Archive for the ‘environment’ Category

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Ketchup post

November 20, 2006


Items that lately caught my nictitating eye:

  • Torture from the top: The ACLU’s FOIA endeavors have turned up a Bush executive order and a DOD memorandum authorizing torture. Or whatever they’re calling it nowadays. In a Spiegel interview, Ron Suskind confirms that Bush knew who was waterboarding whom.
  • Go, Go, Go: WaPo today passed on the deliberations of a Pentagon review of three Iraq options: Go Big, Go Long, Go Home. Consensus is forming on bumping up in country numbers by 20 or 30K “for a while”, then scaling back quickly to 60K for forever or until The End Of Evil.
  • A Connecticut Patriot: Senator Dodd introduces legislation to repeal the noxious portions of the Torture Act. He does a commendably thorough job.
  • Sneak Thieves? For reasons I may expound later, I’m dubious about this. But O’Dell and cohorts at Election Defence Alliance believe they have a smoking gun that November 2006 was rigged, but the ploy fell short because the riggers didn’t realize how big the Democratic wave would be.
  • Euphemism of the Week: A Vietnam Vet commenting at TPM Cafe recalls how he and his fellow draftees, thrust to the front lines, summed up their job positions: “Ordnance Absorption Technicians”.
  • Goo Is Good: Nanotechnologists at Rice University have come up with a high tech manufacture/ low tech distribution way to clean up the arsenic poisoning most of the drinking wells in Bangla Desh and southeast India. Rust particles, each smaller than a virus, can adsorb the toxin on their surfaces. Once they’ve done their work, an ordinary hand magnet can scoop them up, with their cargo, leaving potable water behind.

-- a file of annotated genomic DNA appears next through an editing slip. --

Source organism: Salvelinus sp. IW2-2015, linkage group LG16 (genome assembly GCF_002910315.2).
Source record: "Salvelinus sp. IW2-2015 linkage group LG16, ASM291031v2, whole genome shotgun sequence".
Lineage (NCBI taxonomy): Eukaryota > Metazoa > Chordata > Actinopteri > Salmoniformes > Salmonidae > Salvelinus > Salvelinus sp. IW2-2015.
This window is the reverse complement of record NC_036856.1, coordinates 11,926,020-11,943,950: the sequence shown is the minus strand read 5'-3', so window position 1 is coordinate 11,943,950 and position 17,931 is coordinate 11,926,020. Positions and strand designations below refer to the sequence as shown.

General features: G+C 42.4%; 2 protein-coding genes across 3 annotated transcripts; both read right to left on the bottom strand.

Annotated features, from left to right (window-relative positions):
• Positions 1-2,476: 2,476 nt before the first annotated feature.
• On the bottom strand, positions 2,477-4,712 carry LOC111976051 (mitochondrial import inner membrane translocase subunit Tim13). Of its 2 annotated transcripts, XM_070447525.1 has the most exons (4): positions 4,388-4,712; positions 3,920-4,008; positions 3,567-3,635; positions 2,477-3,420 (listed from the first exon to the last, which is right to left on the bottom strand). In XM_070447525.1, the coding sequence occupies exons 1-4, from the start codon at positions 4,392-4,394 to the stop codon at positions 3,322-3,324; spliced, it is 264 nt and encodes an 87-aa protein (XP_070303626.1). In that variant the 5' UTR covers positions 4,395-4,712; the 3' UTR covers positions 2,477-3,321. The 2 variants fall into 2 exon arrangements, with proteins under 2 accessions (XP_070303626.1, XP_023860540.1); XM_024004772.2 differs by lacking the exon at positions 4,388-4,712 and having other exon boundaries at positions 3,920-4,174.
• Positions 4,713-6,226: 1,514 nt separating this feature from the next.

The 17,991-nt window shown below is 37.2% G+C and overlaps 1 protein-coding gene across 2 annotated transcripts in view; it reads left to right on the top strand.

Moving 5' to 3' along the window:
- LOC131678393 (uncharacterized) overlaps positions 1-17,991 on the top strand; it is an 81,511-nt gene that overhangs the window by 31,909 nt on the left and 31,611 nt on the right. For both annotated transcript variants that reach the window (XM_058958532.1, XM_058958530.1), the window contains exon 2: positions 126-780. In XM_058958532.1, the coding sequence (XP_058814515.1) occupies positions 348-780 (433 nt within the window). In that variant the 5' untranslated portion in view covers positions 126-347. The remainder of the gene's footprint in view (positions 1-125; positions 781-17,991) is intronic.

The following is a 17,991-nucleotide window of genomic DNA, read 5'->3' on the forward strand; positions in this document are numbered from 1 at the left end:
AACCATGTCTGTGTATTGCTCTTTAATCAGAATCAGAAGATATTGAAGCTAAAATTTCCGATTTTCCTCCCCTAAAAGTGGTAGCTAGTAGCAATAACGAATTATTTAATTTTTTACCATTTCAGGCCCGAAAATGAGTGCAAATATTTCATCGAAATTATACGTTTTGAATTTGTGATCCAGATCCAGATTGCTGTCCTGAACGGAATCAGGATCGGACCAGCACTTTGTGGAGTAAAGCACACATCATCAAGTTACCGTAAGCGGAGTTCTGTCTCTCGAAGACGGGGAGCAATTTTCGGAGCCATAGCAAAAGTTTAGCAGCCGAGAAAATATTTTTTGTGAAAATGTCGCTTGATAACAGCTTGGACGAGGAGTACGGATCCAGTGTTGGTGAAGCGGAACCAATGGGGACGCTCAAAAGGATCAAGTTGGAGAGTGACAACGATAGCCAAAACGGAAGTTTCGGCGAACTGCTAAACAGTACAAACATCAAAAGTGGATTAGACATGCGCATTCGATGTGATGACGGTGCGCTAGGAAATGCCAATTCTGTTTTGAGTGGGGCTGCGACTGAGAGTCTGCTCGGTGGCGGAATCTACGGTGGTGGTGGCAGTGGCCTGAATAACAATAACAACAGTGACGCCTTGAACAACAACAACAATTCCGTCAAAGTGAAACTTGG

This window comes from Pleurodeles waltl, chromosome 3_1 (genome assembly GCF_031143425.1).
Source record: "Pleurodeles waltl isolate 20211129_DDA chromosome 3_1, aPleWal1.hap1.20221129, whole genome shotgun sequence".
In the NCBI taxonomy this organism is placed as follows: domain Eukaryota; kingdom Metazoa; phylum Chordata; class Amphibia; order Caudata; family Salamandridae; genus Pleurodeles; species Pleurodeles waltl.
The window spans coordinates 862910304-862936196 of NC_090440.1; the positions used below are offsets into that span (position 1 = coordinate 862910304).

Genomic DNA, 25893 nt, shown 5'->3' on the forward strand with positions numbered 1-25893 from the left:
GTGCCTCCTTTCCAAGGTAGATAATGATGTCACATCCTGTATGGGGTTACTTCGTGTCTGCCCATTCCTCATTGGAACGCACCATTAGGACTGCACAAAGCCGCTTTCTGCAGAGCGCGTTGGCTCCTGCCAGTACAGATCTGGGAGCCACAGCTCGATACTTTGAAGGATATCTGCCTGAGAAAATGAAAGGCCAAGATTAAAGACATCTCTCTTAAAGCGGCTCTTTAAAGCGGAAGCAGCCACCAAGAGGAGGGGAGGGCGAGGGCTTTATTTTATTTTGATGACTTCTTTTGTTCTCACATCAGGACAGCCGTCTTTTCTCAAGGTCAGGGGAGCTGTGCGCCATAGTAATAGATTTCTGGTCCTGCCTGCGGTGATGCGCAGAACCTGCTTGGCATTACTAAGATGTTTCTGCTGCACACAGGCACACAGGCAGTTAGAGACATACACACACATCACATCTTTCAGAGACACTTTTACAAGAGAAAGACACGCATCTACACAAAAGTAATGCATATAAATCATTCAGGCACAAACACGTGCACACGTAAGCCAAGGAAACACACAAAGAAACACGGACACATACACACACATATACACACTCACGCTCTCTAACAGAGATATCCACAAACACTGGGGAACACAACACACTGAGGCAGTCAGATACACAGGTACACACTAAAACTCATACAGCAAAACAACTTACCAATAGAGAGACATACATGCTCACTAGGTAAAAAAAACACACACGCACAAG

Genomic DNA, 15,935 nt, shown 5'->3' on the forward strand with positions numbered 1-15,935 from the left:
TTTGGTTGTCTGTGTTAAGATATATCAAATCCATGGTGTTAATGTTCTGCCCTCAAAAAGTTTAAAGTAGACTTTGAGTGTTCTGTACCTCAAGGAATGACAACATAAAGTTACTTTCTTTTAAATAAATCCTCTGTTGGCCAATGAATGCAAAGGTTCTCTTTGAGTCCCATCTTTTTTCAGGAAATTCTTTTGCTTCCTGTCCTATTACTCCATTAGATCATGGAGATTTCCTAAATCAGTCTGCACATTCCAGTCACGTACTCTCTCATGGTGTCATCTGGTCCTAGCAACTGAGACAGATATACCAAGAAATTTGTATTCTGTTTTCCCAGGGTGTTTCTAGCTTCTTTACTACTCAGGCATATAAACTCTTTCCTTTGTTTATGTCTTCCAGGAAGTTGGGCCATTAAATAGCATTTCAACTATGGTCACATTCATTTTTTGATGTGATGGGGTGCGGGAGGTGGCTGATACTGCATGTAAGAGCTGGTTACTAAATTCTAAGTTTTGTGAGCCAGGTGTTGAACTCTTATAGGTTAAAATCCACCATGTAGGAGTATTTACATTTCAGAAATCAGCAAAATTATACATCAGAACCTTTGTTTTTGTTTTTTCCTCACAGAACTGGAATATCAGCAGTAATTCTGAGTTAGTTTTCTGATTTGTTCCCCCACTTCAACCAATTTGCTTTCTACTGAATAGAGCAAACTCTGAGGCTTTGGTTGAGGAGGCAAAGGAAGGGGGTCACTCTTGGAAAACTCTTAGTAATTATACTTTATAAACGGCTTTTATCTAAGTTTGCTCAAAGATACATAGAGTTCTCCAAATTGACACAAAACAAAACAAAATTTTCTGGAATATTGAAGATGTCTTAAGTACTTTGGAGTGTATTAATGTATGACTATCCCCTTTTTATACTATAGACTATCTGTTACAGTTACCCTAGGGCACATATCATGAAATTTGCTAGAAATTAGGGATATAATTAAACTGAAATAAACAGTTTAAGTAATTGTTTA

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Mercury falling

April 4, 2006

From Massachusetts, some cheerful news, reported in the April 3 Boston Globe: Mercury down 32% in fish near Mass. incinerators.

The Bay State passed regs in 1998 shutting down incinerators that didn’t properly scrub mercury from their smoke. Perch are a signature species because they accumulate mercury more effectively than other fish. For perch in waters near the incinerators, mercury levels have declined 32% in seven years, half the way to edible levels. Elsewhere in the commonwealth, levels have declined by 12%. The expectation had been that it would take as long for the metal to clear out of biosystems as it took to build up, but it turns out the stuff flushes out far faster than anyone had hoped.

The new measurements prove two things: first, that we do have effective means for cleaning up mercury. The battle is very winnable. And second, because of the sharp variation between sites close to incinerators and the sites far away, we have learned that mercury does indeed accumulate in “hot spots”. That’s some heavy ammo against the Bush EPA’s plans to control mercury using emissions trading alone. (Emissions trading works well with pollutants that are widely dispersed, because every locale gets the benefit of cleanup at any other locale. When the pollutant doesn’t travel, the dirtiest spots can remain as dirty as ever.)

The Bush EPA, of course, has reacted with a resounding call for further study. Astoundingly, it also asserts that if we have proof that mercury accumulates locally around hot spots, that argues in favor of emissions trading. Why? Because the dirtiest spots will get the biggest payment when they clean up and sell their emissions, so they’ll have the biggest incentive to clean up. Set aside the fact that this line of argument is unaffected one way or another by the presence of hot spots. Has it not occurred to these clowns that you can’t calculate incentives by asking about income, without asking about expenses? That the dirtiest spots are also the most expensive to clean? These are the folks who brought you a “Clear Skies Act” whose purpose was to clear the skies of breathable air. They would never be disingenous, would they?